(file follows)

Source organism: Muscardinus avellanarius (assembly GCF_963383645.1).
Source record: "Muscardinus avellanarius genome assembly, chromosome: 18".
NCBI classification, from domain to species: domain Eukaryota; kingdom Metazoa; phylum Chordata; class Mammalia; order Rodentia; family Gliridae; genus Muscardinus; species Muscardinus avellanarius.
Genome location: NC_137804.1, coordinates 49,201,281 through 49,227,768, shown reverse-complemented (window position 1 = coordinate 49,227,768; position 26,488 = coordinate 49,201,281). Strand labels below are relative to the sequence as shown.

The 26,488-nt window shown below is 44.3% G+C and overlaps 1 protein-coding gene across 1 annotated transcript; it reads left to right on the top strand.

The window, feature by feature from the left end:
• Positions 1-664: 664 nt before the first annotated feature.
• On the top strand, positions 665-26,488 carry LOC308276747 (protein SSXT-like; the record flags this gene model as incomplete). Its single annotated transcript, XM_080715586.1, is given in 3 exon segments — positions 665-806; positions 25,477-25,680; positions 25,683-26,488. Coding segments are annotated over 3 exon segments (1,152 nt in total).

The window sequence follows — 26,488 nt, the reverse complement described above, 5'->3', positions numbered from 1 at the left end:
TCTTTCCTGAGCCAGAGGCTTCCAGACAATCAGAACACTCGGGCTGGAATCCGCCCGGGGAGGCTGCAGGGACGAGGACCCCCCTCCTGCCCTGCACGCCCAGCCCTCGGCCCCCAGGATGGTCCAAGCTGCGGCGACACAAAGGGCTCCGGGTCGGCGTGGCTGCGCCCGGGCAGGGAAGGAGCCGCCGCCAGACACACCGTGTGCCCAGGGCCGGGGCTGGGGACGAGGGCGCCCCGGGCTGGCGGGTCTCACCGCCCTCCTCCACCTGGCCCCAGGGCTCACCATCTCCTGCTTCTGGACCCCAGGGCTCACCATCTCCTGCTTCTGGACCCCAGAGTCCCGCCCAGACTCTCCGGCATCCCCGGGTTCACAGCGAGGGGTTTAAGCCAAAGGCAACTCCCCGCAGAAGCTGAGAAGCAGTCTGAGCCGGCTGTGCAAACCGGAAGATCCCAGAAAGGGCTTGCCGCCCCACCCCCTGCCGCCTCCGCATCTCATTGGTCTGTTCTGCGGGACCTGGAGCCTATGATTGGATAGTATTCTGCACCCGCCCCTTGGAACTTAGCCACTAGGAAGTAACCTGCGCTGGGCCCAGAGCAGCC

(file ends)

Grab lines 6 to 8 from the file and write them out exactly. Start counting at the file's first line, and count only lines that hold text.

The window, feature by feature from the left end:
• Positions 1-664: 664 nt before the first annotated feature.
• On the top strand, positions 665-26,488 carry LOC308276747 (protein SSXT-like; the record flags this gene model as incomplete). Its single annotated transcript, XM_080715586.1, is given in 3 exon segments — positions 665-806; positions 25,477-25,680; positions 25,683-26,488. Coding segments are annotated over 3 exon segments (1,152 nt in total).